Gatundu South Member of Parliament Moses Kuria has revisited the interest rate capping introduced in the Banking (amendment) Act 2016, saying it needs to be amended to enable small and medium enterprises (SMEs) and unsecured individual borrowers access loans.
In a letter written to the Speaker of National Assembly, Justin Muturi, the MP wants him to facilitate amendment of the Act to provide room for the banks to price risks of the loan appropriately.
According to Kuria, the new amendment needs to maintain a lending cap at four per cent above Central Bank Rate (CBR) for low-risk clients but introduce a risk negotiation window of up to six per cent above the lending cap and for SMEs and unsecured individual customers to negotiate pricing based on their risk proﬁle and on a willing buyer-willing seller basis.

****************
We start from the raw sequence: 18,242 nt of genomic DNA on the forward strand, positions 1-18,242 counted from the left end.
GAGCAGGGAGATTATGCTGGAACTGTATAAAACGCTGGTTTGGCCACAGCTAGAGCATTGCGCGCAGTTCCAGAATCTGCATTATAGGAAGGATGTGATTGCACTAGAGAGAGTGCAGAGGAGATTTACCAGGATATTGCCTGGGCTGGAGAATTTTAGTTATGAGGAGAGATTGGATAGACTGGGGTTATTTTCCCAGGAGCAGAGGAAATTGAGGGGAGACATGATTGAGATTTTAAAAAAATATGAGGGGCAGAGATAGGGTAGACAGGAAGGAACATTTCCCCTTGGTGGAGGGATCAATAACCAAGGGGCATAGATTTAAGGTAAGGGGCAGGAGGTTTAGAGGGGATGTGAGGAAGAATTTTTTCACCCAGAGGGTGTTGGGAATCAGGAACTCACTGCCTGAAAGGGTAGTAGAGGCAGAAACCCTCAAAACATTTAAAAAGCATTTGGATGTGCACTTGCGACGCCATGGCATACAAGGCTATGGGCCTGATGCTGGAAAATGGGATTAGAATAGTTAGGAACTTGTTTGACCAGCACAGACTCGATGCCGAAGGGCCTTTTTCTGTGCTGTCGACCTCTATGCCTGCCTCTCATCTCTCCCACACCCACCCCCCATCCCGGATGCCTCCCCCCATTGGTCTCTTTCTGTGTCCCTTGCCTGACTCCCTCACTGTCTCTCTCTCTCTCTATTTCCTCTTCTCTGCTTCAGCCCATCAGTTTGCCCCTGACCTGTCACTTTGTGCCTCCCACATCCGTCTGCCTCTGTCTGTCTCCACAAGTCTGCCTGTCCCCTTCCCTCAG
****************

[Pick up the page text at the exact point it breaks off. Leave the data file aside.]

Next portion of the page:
He believes the amendment will free credit to the SMEs, discourage government borrowing from the domestic market, drive private sector credit growth and spur fresh economic activity and growth.
Kuria argues that while the objective of the amendments introduced in Act in 2016 managed to check on excessive and punitive lending rates by banks, discouraged usury and protected depositors, it also led to unintended consequences.
He says the law has forced banks to withdraw lending to SMEs and unsecured individual borrowers. Kuria says as a result of the lending cap of four per cent above CBR, banks are now unable to price their loans effectively – making it difficult for the private sector to access credit.